So I list them here since I’m on a roll and really don’t feel like shuffling them to the “back burner” again, where they’ll be out of sight, out of mind once more.


I really cringe whenever I ask someone how they are and what’s new, and they respond with “Same old, same old…” This tells me absolutely nothing, other than that the person is not too enthralled with talking to me and bringing me up to date about things since we last conversed.


I’ve also tired of the expression “more bang for your buck,” something that falls completely short of making total sense. I know what is meant by it, but it has become trite, hackneyed, and rather limp in my estimation. I never fail to associate the term with deer hunting—for obvious reasons!


And not long ago, I overheard the following mispronunciations: “supposebly” and “probaly.” It’s one thing for junior high students to butcher their pronunciations of words such as these, but it’s quite another for grown, supposedly educated adults to continually speak them incorrectly. I just breathe deeply and move on.


022-Language Format
022-Language Format (Photo credit: gingerpig2000)


Other than that, life around here is simply same old, same old! Until next time, I’ll leave it at that…CortlandWriter


A Long Night’s Journey Into…

I have been reading a lot lately about upgrading my MacBook to the new  OS X Lion, which is supposed to be the next cutting-edge system that coordinates things seamlessly between a computer and all other devices (iPhone, iPad, etc.). Since I only have the computer, I’m not really too concerned regarding those “other” devices. However, if and when I do jump into the world that everyone else lives in, I should have things pretty much in place. It seems kind of embarrassing to admit that neither my wife, nor I, send text messages. We, for whatever reason, have never felt the true need to have that feature included in our phone service.  Call us “old fashioned” or whatever, but we’ve been happily living without texting and Smart Phones all along, and it’s kind of unique, I think, to be one of that last few folks on earth to survive without texting!

Anyway, I decided rather late last night to download the OS X Lion via the Apple App Store. No problem, since everything else on my late-2007 MacBook was capable of the upgrade. With a few clicks, the process began. Of course, there was no visible Progress Bar to show me if things were started and underway (actually there was one, but I couldn’t find it for quite some time), so I began to experience those same kinds of fears from my early days of trying to configure and install programs on a computer. Yipes! And they said this would be painless.

After several minutes of searching the page for any indication of a Progress Bar or Tab of some sort, I randomly clicked on a Tab labeled “Purchases.” Voila! The missing Progress Bar, indeed! But after close examination, I wasn’t too sure things were going as they were supposed to after all. The “Time Remaining” indicator showed between 6 and 7 hours! I immediately plunged into  Apple Support, hurriedly searching for forums, discussions, or anything that would help clarify if what I was doing was actually what I was supposed to be doing. I was able to find some answers, but nothing really specific.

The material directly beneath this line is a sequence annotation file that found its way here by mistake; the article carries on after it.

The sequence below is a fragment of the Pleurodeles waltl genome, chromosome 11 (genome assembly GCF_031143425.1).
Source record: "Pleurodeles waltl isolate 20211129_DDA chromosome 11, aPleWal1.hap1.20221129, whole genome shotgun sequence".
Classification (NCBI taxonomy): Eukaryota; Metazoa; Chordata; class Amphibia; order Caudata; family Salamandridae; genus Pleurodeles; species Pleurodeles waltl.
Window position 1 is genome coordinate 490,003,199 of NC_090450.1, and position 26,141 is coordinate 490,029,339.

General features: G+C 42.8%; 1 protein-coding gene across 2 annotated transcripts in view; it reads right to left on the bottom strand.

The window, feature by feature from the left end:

And the night was now getting close to the “Witching Hour,” and all I had done was start a download that apparently was going to stretch into the wee hours. So, I thoughtfully went into the System Preferences and turned off my screen saver so the computer wouldn’t “sleep” over night, and the download could complete itself while I slept. It was well after midnight when I turned off the desk light and left my MacBook alone, hoping that when I awoke the next morning, Lion would be waiting for me to finish the installation. Sweet dreams!

Upon awaking at 6:30 a.m., I popped right up and came into the room and found the MacBook asleep and a message saying that the download could not be completed. Of course, knowing that I’d been charged for the upgrade, I had that certain feeling of futility when things seem way out of our hands. All I could do was get back to the App Store’s page and see what the status was. I found that it was basically just “paused,” so I clicked a “Resume” button, and the process began once more. Only 3 hours and some minutes still to go! And so the waiting game resumed as well, but at least I had the whole day to get it right.

Finally, just before noon, I had successfully installed OS X Lion, and was quite eager to test it out and see if the main things I use a computer for were functioning as they should (mail, Word, Safari, iTunes). I had to download the latest versions of Safari and iTunes,but all else was still there and working! Now, I’m anxious to learn more about this “cloud” business, a concept that is way over my head (pun unintended, but I’ll leave it here as it’s pretty good, I think!) and not having a Smart Phone or iPad or any other mobile device, I don’t really need to worry too much about it.

At least the journey, for now, is over. It was a much-longer one than expected, but the result is what really counts. Looking back, I should have followed the lesson I learned years ago when I was teaching computers to middle school kids: Don’t start something when you’re tired, frustrated, or not sure about things. At least don’t begin a heavy download late into the evening. That is pure insanity!